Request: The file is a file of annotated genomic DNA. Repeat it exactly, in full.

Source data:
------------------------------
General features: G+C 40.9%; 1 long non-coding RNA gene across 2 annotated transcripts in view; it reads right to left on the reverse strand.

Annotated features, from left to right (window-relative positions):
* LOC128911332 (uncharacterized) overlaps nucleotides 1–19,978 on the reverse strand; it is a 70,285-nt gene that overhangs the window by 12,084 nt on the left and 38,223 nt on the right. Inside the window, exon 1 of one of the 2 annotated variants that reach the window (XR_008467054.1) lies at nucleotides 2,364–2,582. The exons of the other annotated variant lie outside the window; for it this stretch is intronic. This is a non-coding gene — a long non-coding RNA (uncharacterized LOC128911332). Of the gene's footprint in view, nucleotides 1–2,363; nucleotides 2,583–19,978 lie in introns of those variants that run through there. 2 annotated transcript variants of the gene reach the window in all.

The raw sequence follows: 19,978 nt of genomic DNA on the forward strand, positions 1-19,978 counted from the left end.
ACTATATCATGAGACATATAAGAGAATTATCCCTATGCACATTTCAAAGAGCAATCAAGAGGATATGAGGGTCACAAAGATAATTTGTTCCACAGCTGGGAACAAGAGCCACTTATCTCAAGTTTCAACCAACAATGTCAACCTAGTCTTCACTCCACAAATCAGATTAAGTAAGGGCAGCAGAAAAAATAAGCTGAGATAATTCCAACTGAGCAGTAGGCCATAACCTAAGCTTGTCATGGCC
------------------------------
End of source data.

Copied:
General features: G+C 40.9%; 1 long non-coding RNA gene across 2 annotated transcripts in view; it reads right to left on the reverse strand.

Annotated features, from left to right (window-relative positions):
* LOC128911332 (uncharacterized) overlaps nucleotides 1–19,978 on the reverse strand; it is a 70,285-nt gene that overhangs the window by 12,084 nt on the left and 38,223 nt on the right. Inside the window, exon 1 of one of the 2 annotated variants that reach the window (XR_008467054.1) lies at nucleotides 2,364–2,582. The exons of the other annotated variant lie outside the window; for it this stretch is intronic. This is a non-coding gene — a long non-coding RNA (uncharacterized LOC128911332). Of the gene's footprint in view, nucleotides 1–2,363; nucleotides 2,583–19,978 lie in introns of those variants that run through there. 2 annotated transcript variants of the gene reach the window in all.

The raw sequence follows: 19,978 nt of genomic DNA on the forward strand, positions 1-19,978 counted from the left end.
ACTATATCATGAGACATATAAGAGAATTATCCCTATGCACATTTCAAAGAGCAATCAAGAGGATATGAGGGTCACAAAGATAATTTGTTCCACAGCTGGGAACAAGAGCCACTTATCTCAAGTTTCAACCAACAATGTCAACCTAGTCTTCACTCCACAAATCAGATTAAGTAAGGGCAGCAGAAAAAATAAGCTGAGATAATTCCAACTGAGCAGTAGGCCATAACCTAAGCTTGTCATGGCC